Heidi Gibson, The Northern Daily Leader, 11 June 2017
Friends of Myall Creek, program at http://www.myallcreek.info/index.php/june-ceremony
Angela Heathcote, Australian Geographic, 1 June 2017
Mark McKenna for Earshot, ABC Radio National, 30 May 2017
NITV 25 April 2017
(Explains why a number of Aboriginal nations have declared their continuing independence as nations who have lived on the Australian continent for thousands of years and have never ceded their sovereignty to British colonisers who engaged in conflicts with, and waged war against, the First Peoples).
Interview by Paul Gregoire, Sydney Criminal Lawyers, 22 April 2017
Talk by Chris Warren recorded at the Aboriginal Embassy, Canberra on 17 April 2017
The annual Frontier Wars Commemoration and March will take place in Canberra on 25 April 2017. To join the peaceful, respectful march to commemorate those who gave their lives in Australia's colonial frontier conflicts, assemble at the bottom of Anzac Parade from 9.00 am. For those interested in the Aboriginal Sovereignty movement, the march is part of the Sovereignty Workshops program to be held at the Aboriginal Embassy, opposite the Museum of Australian Democracy (Old Parliament House), Canberra from 22 to 26 April 2017. For more information see the Sovereign Union website at http://www.sovereignunion.mobi/
The annual ceremony to commemorate the 1816 Appin Massacre will be held at the Cataract Dam picnic area from 11.00 am to 3.00 pm on 23 April 2017. Hosted by the Wingla Myamly Reconciliation Group and the Aboriginal communities of Macarthur. For more information contact: Ivan Wellington on 0447 581 306, or Ann Madsen on 0408 826 997, or Pete Jones on 0418 297 056, or Sr Kerry on (02) 9605 1838.
Craig Quartermaine, NITV News, 3 April 2017
'Conversations with Richard Fidler', ABC Radio, 11.00 am Monday 14 November 2016
A new book, Murder at Myall Creek: The trial that defined a nation, by Mark Tedeshi QC, Senior Crown Prosecutor for New South Wales, will be published by Simon & Schuster in November 2016.
Marea Donnelly, History Writer, The Daily Telegraph, 31 October 2016
A Frontier Wars wing at the Australian War Memorial would help improve the perceptions that Aboriginal and Torres Strait Islandershave of themselves, would fundamentally change the distorted perception many Australians have of our history, and would fundamentally change the relationship between First Peoples and other Australians.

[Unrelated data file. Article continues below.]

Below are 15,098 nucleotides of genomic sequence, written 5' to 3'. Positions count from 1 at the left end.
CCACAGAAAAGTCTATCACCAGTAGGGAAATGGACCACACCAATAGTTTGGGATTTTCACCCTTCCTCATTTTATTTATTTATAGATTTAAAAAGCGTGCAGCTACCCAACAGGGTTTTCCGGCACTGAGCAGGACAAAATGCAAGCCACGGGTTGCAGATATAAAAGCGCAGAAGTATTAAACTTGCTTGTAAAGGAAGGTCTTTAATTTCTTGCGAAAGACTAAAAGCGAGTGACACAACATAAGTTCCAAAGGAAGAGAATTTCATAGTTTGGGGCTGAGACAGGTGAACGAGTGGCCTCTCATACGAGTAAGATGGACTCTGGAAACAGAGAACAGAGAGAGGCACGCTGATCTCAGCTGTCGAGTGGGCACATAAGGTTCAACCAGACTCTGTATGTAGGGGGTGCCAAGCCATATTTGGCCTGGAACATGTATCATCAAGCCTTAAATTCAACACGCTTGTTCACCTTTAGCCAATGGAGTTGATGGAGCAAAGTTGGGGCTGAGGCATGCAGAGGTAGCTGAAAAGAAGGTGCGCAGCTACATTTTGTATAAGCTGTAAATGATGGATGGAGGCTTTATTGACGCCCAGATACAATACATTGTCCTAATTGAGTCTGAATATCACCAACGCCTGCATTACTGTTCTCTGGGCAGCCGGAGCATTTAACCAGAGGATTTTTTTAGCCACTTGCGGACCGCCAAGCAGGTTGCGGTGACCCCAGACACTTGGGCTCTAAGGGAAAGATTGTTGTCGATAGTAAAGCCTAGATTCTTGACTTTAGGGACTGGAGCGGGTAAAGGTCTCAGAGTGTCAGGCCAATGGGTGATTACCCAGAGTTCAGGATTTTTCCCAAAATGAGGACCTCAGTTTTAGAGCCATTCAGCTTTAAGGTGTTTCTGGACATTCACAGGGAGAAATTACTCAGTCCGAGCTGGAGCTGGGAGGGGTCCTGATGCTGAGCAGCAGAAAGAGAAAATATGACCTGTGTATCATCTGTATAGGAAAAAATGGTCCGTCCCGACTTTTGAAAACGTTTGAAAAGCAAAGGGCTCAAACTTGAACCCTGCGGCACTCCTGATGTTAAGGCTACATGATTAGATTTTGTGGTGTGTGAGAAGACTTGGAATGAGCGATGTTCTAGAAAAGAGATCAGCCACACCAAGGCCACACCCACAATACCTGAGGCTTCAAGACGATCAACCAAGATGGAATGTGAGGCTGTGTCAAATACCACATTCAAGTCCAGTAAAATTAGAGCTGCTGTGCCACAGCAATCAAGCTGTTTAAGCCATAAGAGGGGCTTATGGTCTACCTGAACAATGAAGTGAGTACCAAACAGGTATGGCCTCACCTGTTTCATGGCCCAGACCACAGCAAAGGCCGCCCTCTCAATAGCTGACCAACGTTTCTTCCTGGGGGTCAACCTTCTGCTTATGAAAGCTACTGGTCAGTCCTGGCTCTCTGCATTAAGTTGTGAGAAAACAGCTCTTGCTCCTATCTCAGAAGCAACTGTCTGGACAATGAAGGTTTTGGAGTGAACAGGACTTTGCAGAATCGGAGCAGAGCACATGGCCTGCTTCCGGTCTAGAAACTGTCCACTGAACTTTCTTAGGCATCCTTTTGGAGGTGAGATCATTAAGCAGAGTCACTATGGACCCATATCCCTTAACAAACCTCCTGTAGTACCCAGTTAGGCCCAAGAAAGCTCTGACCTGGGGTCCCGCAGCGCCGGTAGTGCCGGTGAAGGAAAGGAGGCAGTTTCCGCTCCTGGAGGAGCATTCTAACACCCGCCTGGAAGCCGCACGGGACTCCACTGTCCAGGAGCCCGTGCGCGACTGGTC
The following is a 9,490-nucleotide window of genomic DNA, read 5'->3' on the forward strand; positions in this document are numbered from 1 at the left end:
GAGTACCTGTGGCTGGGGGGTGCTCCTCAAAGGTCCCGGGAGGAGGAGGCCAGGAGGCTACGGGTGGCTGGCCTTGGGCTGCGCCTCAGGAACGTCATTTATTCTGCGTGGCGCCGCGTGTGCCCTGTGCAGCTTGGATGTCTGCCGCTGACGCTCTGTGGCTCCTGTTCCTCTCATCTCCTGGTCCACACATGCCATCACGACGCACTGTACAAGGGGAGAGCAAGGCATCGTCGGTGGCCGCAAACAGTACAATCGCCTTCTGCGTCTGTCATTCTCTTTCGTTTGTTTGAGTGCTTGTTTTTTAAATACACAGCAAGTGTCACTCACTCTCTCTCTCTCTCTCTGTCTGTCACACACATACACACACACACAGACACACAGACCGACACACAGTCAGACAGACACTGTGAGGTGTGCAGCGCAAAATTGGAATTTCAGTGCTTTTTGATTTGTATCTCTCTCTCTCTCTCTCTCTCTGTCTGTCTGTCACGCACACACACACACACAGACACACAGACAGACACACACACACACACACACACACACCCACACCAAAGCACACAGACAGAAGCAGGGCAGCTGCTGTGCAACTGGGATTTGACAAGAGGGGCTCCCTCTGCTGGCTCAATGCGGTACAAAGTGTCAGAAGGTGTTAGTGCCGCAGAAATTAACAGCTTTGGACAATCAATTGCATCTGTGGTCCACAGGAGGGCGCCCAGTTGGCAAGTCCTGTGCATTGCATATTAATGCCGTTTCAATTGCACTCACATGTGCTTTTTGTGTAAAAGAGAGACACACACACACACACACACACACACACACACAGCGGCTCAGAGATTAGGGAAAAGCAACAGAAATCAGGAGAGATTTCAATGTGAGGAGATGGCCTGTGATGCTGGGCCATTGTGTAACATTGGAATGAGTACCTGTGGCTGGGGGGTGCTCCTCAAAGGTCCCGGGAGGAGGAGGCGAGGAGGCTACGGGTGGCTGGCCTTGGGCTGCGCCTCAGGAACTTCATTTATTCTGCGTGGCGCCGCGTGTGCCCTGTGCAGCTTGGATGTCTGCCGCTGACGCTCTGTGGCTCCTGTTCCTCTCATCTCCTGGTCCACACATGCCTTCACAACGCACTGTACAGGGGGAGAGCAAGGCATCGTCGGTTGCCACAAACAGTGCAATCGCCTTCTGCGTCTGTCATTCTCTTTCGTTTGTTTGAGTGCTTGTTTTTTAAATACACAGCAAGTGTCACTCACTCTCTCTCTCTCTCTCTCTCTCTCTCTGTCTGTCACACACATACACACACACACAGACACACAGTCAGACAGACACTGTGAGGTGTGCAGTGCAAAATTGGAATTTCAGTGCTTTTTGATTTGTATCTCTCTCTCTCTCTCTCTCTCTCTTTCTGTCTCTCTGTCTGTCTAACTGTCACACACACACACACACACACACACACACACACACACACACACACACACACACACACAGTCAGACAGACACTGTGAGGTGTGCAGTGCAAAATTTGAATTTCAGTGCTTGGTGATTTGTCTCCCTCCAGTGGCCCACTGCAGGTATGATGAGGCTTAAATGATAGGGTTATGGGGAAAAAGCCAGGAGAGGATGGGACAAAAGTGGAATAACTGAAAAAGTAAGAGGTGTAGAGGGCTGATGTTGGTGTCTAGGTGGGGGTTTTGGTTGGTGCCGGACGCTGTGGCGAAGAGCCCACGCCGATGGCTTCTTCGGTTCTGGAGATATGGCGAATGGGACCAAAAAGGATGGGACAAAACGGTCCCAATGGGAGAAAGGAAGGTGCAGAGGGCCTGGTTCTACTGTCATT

Shepparton News, 31 October 2016
Carolyn Webb, The Age, 11 September 2016
Lucy McNally, ABC News online, 23 August 2016
In 1770, Cooman, a Gweagal man, was shot in the leg in an encounter with Captain James Cook and his crew on the shores of Botany Bay, Sydney. During the incident Cooman dropped his shield. Rodney Kelly, a descendant of Cooman, is attempting to have the shield belonging to his ancestor and other artefacts returned from the British Museum and the Cambridge Museum of Archaeology and Anthropology. The New South Wales Parliament has taken up his cause.
The Conversation, Felicity Meakins, University of Queensland, updated 20 August 2016
Many Australians know about the Wave Hill Walk-off 50 years ago on 23 August 1966 that led to the Aboriginal Land Rights movement. What is little known is that the walk-off followed eighty years of massacres, killings and ill treatment of the Gurindji by colonists. A new book, Yijarni, launched on 20 August 2016 by Senator Pat Dodson as part of the celebrations of the 50th anniversary of the walk-off, recalls how the memories of this brutal treatment weighed heavily on the 200 stockmen, station workers and their families, who walked off Wave Hill Station in protest against their low pay and dreadful living conditions. After the walk-off, the Gurindji interred the remains of people, massacred at Blackfellows Knob, in caves at Seale Gorge in traditional burial ceremony.
The crowd participates in a smoking ceremony at Myall Creek Memorial site, 16 June 2016
Andrew Backhouse, The Chronicle, Toowoomba, Queensland, 9 May 2016
On 25 April 2016, Australians, New Zealanders, friends and former foes, commemorated the 101st landing at Gallipoli, Turkey, during World War I as well as the fallen in other international conflicts. This year marks 100 years since the beginning of campaigns on the Western Front in France. While many Aboriginal and Torres Strait Islander peoples served, and continue to serve, in conflicts in foreign lands, their sacrifices in the defence of their own nations during the colonial frontier period are not officially recognised by the Australian War Memorial, Canberra, the Returned Soldiers League and other veterans' and war widows' organisations. A service for Aboriginal and Torres Strait Islander veterans of international conflicts is held every year at a bush site near the Australian War Memorial after the Dawn Service. At the main Anzac Day March, held in Canberra, beginning at 10.30am, First Peoples joined with supporters to commemorate those who fell in the conflicts that happened on the soil of Aboriginal and Torres Strait Islander nations from 1788 to c. 1941. As in previous years, the respectful, silent group was blocked from joining the main march by a barricade across Anzac Parade. In remembrance of those who gave their lives, or were injured, in the defence of their nations, the First Peoples hung a huge, long yellow banner, containing the dates and locations of more than 550 colonial frontier conflicts, over the barricade. This banner was created using research undertaken for this website. Read more and view images, of this now annual commemoration, on facebook at: https://www.facebook.com/media/set/?set=a.1068005013271503.1073742004.340478969357448&type=3